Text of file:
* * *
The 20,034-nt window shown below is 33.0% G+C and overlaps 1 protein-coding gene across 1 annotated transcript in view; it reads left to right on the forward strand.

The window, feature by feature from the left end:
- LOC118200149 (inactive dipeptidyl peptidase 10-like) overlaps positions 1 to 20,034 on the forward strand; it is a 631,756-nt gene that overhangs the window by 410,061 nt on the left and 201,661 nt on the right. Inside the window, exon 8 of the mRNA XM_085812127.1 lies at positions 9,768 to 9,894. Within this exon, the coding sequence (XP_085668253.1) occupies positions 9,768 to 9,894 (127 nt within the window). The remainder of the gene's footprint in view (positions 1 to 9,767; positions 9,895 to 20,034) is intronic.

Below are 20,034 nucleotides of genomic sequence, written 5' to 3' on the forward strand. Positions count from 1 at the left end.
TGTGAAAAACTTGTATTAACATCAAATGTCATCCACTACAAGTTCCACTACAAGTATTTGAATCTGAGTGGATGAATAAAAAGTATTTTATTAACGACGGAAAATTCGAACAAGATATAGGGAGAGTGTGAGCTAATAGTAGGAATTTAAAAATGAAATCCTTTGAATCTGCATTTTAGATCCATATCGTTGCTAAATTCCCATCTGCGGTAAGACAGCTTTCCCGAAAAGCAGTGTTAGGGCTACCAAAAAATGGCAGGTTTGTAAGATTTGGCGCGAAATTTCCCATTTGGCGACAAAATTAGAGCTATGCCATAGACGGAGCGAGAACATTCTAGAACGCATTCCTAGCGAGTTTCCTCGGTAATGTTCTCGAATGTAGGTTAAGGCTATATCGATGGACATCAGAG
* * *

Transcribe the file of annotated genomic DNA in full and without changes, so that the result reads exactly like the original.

The 20,034-nt window shown below is 33.0% G+C and overlaps 1 protein-coding gene across 1 annotated transcript in view; it reads left to right on the forward strand.

The window, feature by feature from the left end:
- LOC118200149 (inactive dipeptidyl peptidase 10-like) overlaps positions 1 to 20,034 on the forward strand; it is a 631,756-nt gene that overhangs the window by 410,061 nt on the left and 201,661 nt on the right. Inside the window, exon 8 of the mRNA XM_085812127.1 lies at positions 9,768 to 9,894. Within this exon, the coding sequence (XP_085668253.1) occupies positions 9,768 to 9,894 (127 nt within the window). The remainder of the gene's footprint in view (positions 1 to 9,767; positions 9,895 to 20,034) is intronic.

Below are 20,034 nucleotides of genomic sequence, written 5' to 3' on the forward strand. Positions count from 1 at the left end.
TGTGAAAAACTTGTATTAACATCAAATGTCATCCACTACAAGTTCCACTACAAGTATTTGAATCTGAGTGGATGAATAAAAAGTATTTTATTAACGACGGAAAATTCGAACAAGATATAGGGAGAGTGTGAGCTAATAGTAGGAATTTAAAAATGAAATCCTTTGAATCTGCATTTTAGATCCATATCGTTGCTAAATTCCCATCTGCGGTAAGACAGCTTTCCCGAAAAGCAGTGTTAGGGCTACCAAAAAATGGCAGGTTTGTAAGATTTGGCGCGAAATTTCCCATTTGGCGACAAAATTAGAGCTATGCCATAGACGGAGCGAGAACATTCTAGAACGCATTCCTAGCGAGTTTCCTCGGTAATGTTCTCGAATGTAGGTTAAGGCTATATCGATGGACATCAGAG